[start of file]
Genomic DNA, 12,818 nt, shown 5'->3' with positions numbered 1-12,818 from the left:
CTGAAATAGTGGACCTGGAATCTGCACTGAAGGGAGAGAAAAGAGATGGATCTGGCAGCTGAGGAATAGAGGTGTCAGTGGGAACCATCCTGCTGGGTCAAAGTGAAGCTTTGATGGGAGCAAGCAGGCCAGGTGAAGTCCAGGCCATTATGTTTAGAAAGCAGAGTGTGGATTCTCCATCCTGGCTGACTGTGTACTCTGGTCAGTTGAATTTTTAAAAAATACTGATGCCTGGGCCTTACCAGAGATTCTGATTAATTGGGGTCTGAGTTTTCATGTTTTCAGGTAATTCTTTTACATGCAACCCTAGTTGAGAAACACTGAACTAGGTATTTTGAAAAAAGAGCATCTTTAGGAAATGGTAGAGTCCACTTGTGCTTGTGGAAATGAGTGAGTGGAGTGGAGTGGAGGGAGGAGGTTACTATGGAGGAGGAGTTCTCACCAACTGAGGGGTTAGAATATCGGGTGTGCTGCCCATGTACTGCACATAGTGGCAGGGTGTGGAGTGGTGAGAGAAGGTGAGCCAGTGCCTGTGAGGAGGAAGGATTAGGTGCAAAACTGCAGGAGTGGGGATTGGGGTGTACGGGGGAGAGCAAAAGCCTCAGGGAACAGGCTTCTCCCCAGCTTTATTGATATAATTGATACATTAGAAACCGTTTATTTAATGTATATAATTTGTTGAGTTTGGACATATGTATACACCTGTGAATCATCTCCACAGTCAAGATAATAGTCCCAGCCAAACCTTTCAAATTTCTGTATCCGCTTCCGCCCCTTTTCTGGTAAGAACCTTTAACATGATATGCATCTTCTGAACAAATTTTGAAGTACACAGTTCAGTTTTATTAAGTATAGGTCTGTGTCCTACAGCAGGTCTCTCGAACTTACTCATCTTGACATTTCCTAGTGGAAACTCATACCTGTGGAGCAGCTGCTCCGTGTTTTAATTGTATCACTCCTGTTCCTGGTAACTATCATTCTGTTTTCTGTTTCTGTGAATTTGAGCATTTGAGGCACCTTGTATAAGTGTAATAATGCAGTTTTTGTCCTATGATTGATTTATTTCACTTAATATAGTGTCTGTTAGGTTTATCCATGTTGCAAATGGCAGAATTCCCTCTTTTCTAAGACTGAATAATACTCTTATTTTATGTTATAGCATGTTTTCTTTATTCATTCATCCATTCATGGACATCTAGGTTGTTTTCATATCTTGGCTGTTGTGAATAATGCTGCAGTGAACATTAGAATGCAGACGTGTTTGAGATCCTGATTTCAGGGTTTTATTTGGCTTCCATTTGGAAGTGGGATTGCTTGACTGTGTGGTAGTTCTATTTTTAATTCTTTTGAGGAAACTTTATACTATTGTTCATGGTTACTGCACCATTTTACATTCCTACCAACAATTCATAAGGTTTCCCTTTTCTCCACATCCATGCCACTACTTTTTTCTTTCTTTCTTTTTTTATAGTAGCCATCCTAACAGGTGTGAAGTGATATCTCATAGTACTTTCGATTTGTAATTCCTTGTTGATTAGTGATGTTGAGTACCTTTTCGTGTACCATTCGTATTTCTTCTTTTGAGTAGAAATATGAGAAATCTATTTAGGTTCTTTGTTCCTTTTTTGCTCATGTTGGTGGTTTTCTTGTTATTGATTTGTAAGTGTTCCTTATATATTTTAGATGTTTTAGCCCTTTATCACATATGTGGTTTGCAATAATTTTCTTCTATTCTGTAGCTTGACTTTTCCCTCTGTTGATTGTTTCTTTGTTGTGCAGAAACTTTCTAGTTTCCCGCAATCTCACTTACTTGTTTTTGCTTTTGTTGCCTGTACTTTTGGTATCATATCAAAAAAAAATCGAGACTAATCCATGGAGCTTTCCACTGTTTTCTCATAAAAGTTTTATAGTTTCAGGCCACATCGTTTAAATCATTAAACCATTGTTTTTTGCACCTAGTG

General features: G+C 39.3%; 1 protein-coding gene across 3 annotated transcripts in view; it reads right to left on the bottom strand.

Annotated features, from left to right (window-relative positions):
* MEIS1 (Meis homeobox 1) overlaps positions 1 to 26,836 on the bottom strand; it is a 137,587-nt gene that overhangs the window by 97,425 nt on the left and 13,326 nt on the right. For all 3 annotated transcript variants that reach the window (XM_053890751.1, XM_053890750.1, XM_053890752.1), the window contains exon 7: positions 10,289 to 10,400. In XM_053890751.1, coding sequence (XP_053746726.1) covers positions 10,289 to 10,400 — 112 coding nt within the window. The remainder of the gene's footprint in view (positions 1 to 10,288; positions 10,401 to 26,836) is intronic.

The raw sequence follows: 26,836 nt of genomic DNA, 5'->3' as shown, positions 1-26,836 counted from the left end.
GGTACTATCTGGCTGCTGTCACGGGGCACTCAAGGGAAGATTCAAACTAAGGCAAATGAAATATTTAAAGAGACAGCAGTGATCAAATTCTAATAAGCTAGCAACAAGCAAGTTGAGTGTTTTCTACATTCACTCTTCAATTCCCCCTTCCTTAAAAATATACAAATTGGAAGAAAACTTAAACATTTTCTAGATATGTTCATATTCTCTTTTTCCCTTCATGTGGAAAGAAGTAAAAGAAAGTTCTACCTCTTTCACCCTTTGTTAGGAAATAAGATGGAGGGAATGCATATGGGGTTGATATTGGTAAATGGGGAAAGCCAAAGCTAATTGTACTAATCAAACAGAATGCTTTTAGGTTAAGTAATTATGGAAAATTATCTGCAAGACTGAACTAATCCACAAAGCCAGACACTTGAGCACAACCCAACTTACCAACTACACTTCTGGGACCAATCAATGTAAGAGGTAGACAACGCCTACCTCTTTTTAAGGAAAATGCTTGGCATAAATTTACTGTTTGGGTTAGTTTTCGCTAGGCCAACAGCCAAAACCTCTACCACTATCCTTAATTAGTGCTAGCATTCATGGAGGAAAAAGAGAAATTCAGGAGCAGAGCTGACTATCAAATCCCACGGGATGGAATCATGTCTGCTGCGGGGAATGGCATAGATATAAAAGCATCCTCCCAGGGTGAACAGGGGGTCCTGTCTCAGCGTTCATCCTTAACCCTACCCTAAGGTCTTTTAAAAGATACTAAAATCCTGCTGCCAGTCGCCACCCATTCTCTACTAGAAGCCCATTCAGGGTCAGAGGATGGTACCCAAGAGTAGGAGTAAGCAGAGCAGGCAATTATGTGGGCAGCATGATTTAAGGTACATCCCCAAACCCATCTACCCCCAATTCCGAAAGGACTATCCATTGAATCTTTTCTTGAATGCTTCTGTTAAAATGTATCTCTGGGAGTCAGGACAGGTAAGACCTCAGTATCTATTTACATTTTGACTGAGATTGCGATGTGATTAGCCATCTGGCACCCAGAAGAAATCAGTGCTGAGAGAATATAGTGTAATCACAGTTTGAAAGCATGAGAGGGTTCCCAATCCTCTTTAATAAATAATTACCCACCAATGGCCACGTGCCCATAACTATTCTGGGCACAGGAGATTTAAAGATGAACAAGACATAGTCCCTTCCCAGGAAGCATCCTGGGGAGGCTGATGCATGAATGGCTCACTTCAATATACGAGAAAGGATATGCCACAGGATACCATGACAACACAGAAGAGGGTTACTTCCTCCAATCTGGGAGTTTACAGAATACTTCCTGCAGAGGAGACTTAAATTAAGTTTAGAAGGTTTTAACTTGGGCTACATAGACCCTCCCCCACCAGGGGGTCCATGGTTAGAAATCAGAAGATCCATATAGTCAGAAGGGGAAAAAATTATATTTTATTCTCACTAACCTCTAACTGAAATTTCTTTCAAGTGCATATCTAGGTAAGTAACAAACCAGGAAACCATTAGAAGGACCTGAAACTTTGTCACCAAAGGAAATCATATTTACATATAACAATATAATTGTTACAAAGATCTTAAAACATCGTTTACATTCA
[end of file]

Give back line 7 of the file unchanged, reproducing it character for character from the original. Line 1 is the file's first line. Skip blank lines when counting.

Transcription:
GGTACTATCTGGCTGCTGTCACGGGGCACTCAAGGGAAGATTCAAACTAAGGCAAATGAAATATTTAAAGAGACAGCAGTGATCAAATTCTAATAAGCTAGCAACAAGCAAGTTGAGTGTTTTCTACATTCACTCTTCAATTCCCCCTTCCTTAAAAATATACAAATTGGAAGAAAACTTAAACATTTTCTAGATATGTTCATATTCTCTTTTTCCCTTCATGTGGAAAGAAGTAAAAGAAAGTTCTACCTCTTTCACCCTTTGTTAGGAAATAAGATGGAGGGAATGCATATGGGGTTGATATTGGTAAATGGGGAAAGCCAAAGCTAATTGTACTAATCAAACAGAATGCTTTTAGGTTAAGTAATTATGGAAAATTATCTGCAAGACTGAACTAATCCACAAAGCCAGACACTTGAGCACAACCCAACTTACCAACTACACTTCTGGGACCAATCAATGTAAGAGGTAGACAACGCCTACCTCTTTTTAAGGAAAATGCTTGGCATAAATTTACTGTTTGGGTTAGTTTTCGCTAGGCCAACAGCCAAAACCTCTACCACTATCCTTAATTAGTGCTAGCATTCATGGAGGAAAAAGAGAAATTCAGGAGCAGAGCTGACTATCAAATCCCACGGGATGGAATCATGTCTGCTGCGGGGAATGGCATAGATATAAAAGCATCCTCCCAGGGTGAACAGGGGGTCCTGTCTCAGCGTTCATCCTTAACCCTACCCTAAGGTCTTTTAAAAGATACTAAAATCCTGCTGCCAGTCGCCACCCATTCTCTACTAGAAGCCCATTCAGGGTCAGAGGATGGTACCCAAGAGTAGGAGTAAGCAGAGCAGGCAATTATGTGGGCAGCATGATTTAAGGTACATCCCCAAACCCATCTACCCCCAATTCCGAAAGGACTATCCATTGAATCTTTTCTTGAATGCTTCTGTTAAAATGTATCTCTGGGAGTCAGGACAGGTAAGACCTCAGTATCTATTTACATTTTGACTGAGATTGCGATGTGATTAGCCATCTGGCACCCAGAAGAAATCAGTGCTGAGAGAATATAGTGTAATCACAGTTTGAAAGCATGAGAGGGTTCCCAATCCTCTTTAATAAATAATTACCCACCAATGGCCACGTGCCCATAACTATTCTGGGCACAGGAGATTTAAAGATGAACAAGACATAGTCCCTTCCCAGGAAGCATCCTGGGGAGGCTGATGCATGAATGGCTCACTTCAATATACGAGAAAGGATATGCCACAGGATACCATGACAACACAGAAGAGGGTTACTTCCTCCAATCTGGGAGTTTACAGAATACTTCCTGCAGAGGAGACTTAAATTAAGTTTAGAAGGTTTTAACTTGGGCTACATAGACCCTCCCCCACCAGGGGGTCCATGGTTAGAAATCAGAAGATCCATATAGTCAGAAGGGGAAAAAATTATATTTTATTCTCACTAACCTCTAACTGAAATTTCTTTCAAGTGCATATCTAGGTAAGTAACAAACCAGGAAACCATTAGAAGGACCTGAAACTTTGTCACCAAAGGAAATCATATTTACATATAACAATATAATTGTTACAAAGATCTTAAAACATCGTTTACATTCA